Its deceptively jaunty melody belies the betrayal being painfully narrated. This song is about being screwed over, and doesn't shy away form the sharp edge of the sword, eschewing the usual tales of futile reminiscence. Her voice acts as a soothing balm over the juddering synths and punchy beats usually reserved for Robyn album tracks, emotional investment in the song never in question - we've all been there, or seen it.
Performed live, 'No Strings' could act as case study for the argument that writing a song induces more emotional delivery: dripping with energy and spurred with spite- it is a show worth seeing. Yes she swears, an 18 year old that swears? I hear you cry well wait until I tell you: she drinks as well! It's not sensational or gratuitous, 'f*ck' isn't a get out of jail free card when lyrical inspirations are at a low ebb: she chooses her (swear) words knowingly: identifying the specific range of emotion a person in that position would feel. Lyrically intelligent and emotionally mature are two reasons this is a song you need to hear, if you're in need of one more: you can dance to it.
She dropped a new video for ‘No Strings’ just before she began to accumulate acclaim on the summer festival trail: check the video out above the text.
Filmed using actual film creates a naturally warm atmosphere as opposed to the post-production equivalent of an Instagram filter - a technique far too prolific is the music video scene right now [see The Saturdays 'What About Us' as Evidence A]. Chlöe's intensity burns through her glare down camera, there is no fourth wall: she is talking to you, telling you, so sit up and listen.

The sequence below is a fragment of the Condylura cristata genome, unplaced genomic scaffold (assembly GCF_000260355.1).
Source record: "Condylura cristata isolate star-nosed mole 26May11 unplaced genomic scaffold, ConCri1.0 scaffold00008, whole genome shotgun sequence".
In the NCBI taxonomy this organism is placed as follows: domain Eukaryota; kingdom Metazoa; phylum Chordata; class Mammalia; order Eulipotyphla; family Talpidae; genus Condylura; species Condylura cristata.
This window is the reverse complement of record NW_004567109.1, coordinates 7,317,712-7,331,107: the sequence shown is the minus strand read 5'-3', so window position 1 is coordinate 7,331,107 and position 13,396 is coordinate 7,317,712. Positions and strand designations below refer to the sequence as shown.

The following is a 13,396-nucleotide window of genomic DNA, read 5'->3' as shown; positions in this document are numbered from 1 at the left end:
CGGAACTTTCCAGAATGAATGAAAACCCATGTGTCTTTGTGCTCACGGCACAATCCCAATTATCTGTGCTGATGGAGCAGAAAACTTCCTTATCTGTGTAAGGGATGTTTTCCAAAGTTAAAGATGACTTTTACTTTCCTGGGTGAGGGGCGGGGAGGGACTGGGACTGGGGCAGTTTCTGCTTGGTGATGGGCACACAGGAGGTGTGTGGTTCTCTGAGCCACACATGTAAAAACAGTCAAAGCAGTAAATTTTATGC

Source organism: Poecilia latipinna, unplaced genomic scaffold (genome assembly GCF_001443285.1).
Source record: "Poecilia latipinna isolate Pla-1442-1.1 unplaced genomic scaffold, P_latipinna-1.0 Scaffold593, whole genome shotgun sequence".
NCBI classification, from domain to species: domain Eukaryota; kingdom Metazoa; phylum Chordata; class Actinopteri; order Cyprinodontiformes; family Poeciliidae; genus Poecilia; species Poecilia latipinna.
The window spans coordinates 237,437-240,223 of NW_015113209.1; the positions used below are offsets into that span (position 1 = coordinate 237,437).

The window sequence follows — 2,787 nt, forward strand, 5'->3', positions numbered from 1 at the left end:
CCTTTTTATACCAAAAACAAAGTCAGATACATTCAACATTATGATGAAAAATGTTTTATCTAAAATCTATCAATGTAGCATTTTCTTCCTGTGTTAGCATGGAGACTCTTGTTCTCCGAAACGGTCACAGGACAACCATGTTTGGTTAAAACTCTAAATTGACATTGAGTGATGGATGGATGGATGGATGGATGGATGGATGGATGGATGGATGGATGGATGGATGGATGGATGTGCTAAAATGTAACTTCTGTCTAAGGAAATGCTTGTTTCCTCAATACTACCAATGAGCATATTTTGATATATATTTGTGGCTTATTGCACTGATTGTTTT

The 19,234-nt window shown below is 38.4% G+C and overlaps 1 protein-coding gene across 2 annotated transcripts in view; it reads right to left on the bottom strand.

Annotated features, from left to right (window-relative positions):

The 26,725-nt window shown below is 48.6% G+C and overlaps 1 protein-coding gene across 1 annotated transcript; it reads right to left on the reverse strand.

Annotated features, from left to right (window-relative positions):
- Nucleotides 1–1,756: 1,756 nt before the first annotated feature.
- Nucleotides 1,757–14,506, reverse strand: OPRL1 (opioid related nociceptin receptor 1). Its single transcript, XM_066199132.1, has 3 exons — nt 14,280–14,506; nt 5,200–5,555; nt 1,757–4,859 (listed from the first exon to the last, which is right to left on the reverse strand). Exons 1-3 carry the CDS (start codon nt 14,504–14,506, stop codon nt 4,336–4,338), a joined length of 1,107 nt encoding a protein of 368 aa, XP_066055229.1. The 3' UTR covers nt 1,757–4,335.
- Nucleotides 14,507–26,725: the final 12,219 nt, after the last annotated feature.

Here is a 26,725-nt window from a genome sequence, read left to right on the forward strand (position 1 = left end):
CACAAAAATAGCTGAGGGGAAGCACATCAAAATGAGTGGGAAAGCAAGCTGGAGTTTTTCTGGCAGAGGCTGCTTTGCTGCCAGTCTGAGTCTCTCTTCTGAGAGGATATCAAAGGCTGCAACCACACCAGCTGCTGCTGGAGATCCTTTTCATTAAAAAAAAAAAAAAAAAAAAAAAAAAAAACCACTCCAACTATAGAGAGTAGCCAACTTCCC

In interviews Chlöe has been quick to dismiss the single and the rest of the EP as an autobiographical tome: it is as much of what she has seen. Many have their ears turned to Howl, watching her next move with 'No Strings' having already bagged very favourable reviews from the likes of Pitchfork and some bloggers crediting it as her breakthrough track. Her establishment as hot property cemented by her week long tendure as Sara Cox’s Big Thing. This does feel like something new, in an honest way: she listens to good music and has consequently made great music, see Jessie Ware - 'Devotion' for an extended example of what understanding pop sounds like.
Once 'No Strings' has you hooked on Howl you'll be glad to find two more of her offerings readily available: 'Rumours' and 'I Wish I Could Tell You'. The former leads the listener through the worringly prevalent spreading of gossip, born relatively naïvely in the playground, fuelled by puberty and its accompanying confusing emotions tearing pieces out of self esteems with little disdain. The latter, a more morose walk through the inability to articulate feelings when in the heady heights of love and the sullen lows of its fracture.
Suggesting that she is what pop had been waiting for assumes that we could have seen her coming, expected it. We didn't. And that's the beauty of it. Having an English accent doesn't make her Kate Nash, and being honest isn't a trait unique to Lily Allen. The elements of her songs are so unique that it's impossible to draw comparison to her until one day in the not too distant future artists will strive and most likely fall short of being the next Chlöe Howl.
Words: Georgette Mrakadeh-Keane